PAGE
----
Keep up to date with the latest information on the COVID-19 outbreak, which can be accessed on the WHO website and through relevant public health authorities at the national and local levels. COVID-19 continues to mainly affect China's population, although outbreaks have occurred in other countries. Most people who become infected have a mild illness and recover, but in other cases it can be more serious. Take care of your health and protect others through the following measures:

1- Wash your hands frequently

Wash your hands frequently with an alcohol-based hand sanitizer or soap and water.

Why? Washing your hands with an alcohol-based disinfectant or soap and water kills the virus if it is on your hands.

2- Take respiratory hygiene measures

When coughing or sneezing, cover your mouth and nose with your elbow flexed or with a tissue. Throw the tissue away immediately and wash your hands with an alcohol-based hand sanitizer or soap and water.

Why? Covering the mouth and nose during a cough or sneeze prevents the spread of germs and viruses. If you sneeze or cough by covering yourself with your hands, you can contaminate the objects or people you touch.

3- Maintain social distancing

Keep at least 1 meter (3 feet) away between you and others, particularly those who cough, sneeze and have a fever.

Why? When someone with a respiratory illness, such as a 2019-nCoV infection, coughs or sneezes, they project small droplets that contain the virus. If it is too close, you can inhale the virus.

4- Avoid touching your eyes, nose and mouth

Why? The hands touch many surfaces that may be contaminated with the virus. If you touch your eyes, nose, or mouth with contaminated hands, you can transfer the virus from the surface to yourself.

5- If you have a fever, cough and shortness of breath, seek medical attention on time.

Please tell your healthcare provider if you have traveled to another country where the presence of 2019-nCoV has been reported, or if you have had close contact with someone who has traveled from infected locations and has respiratory symptoms.

Why? Whenever you have a fever, cough, and shortness of breath, it is important to seek medical attention immediately, as these symptoms may be due to a respiratory infection or other serious condition. Respiratory symptoms with fever can have a variety of causes, and depending on your travel history and personal circumstances, the 2019-nCoV could be one of them.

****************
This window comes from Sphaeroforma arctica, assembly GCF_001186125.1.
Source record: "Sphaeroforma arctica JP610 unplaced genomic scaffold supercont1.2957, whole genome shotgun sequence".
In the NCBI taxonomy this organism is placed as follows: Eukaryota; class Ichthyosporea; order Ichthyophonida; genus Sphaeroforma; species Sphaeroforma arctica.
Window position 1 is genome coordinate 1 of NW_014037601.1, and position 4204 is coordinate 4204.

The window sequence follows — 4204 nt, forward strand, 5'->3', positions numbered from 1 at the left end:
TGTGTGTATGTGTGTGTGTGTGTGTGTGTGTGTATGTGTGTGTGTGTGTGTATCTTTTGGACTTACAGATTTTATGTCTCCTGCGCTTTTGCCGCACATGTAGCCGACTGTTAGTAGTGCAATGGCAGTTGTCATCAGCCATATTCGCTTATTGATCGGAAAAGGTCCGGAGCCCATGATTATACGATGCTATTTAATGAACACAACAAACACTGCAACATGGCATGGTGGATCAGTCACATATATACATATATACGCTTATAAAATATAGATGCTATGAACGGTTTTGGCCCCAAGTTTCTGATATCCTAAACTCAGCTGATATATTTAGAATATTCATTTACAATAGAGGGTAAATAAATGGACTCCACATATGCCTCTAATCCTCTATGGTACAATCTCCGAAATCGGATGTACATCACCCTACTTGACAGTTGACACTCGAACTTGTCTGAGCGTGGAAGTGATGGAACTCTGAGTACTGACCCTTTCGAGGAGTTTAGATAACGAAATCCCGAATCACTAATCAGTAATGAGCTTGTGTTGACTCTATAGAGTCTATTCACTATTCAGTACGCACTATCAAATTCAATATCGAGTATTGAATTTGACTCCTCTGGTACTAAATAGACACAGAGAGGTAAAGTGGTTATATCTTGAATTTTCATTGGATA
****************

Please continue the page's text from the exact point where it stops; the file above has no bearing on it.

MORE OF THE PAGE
6- Stay informed and follow the recommendations of healthcare professionals.

Stay informed about the latest news regarding COVID-19. Follow the advice of your health care provider, relevant national and local health authorities or your employer on how to protect yourself and others before COVID-19.

Why? National and local authorities will have the most up-to-date information on whether COVID-19 is spreading in your area. They are the most suitable interlocutors to give advice on the measures that the population of their area should adopt to protect themselves.

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Updated: Mar 12, 2020

1. Discover if it is possible to connect Internet and television at the same time

Few people could last a long time in a house without Internet and television. Find out in advance if it is possible to hire these services at home and that the previous tenants have no debts.

2. Check for moisture stains

Fungi at home are very unpleasant. They give rise to bad smells, they look bad and it is very difficult to finish them. At the same time, breathing fungal spores is dangerous to health. Especially in the case of older adults and children.

That's why you should always check that the house does not have dark spots of fungi. They usually form in the bathroom, in the kitchen and near the windows: in areas with high humidity.

3. Find out if you have all the meters

Many times the owner does not include receipts for services in the rent. This means that you will have to pay these bills additionally.

Therefore, verify that the house has all the necessary meters. That way you could control your consumption.

4. Think where you would park your car

If you have a car, you will surely need a place to park it. If you do not have a garage, investigate if the house has a parking lot next door.

If not, go around the neighborhood and think about where you will leave your vehicle at night: if there are paid parking lots and if it is not forbidden to park in front of the house without being charged a fine.

5. Find out if previous tenants had pets

This rule is current for people who are allergic to pet hair. If you are in this group, when moving to a new house, you must be sure that cat hair balls are not hidden in the slits of the floor or on the carpet.

6. The windows open and the doors close

If you don't like the idea of always being worried about your belongings, check if the doors of the house close properly.

It won't hurt to try to open and close the windows. If it turns out that they do not open, you will not be able to ventilate the room and you will suffer on hot days.

7. Take inventory of everything in the house

Together with the owner or the administrator of the house, make a detailed list of the things that are in the house and that you can use.

Attach the list to the contract. It is better to write down once if any of the objects have a defect so that the owner of the house does not try to blame you for damaging your property.

8. Pay special attention to cleaning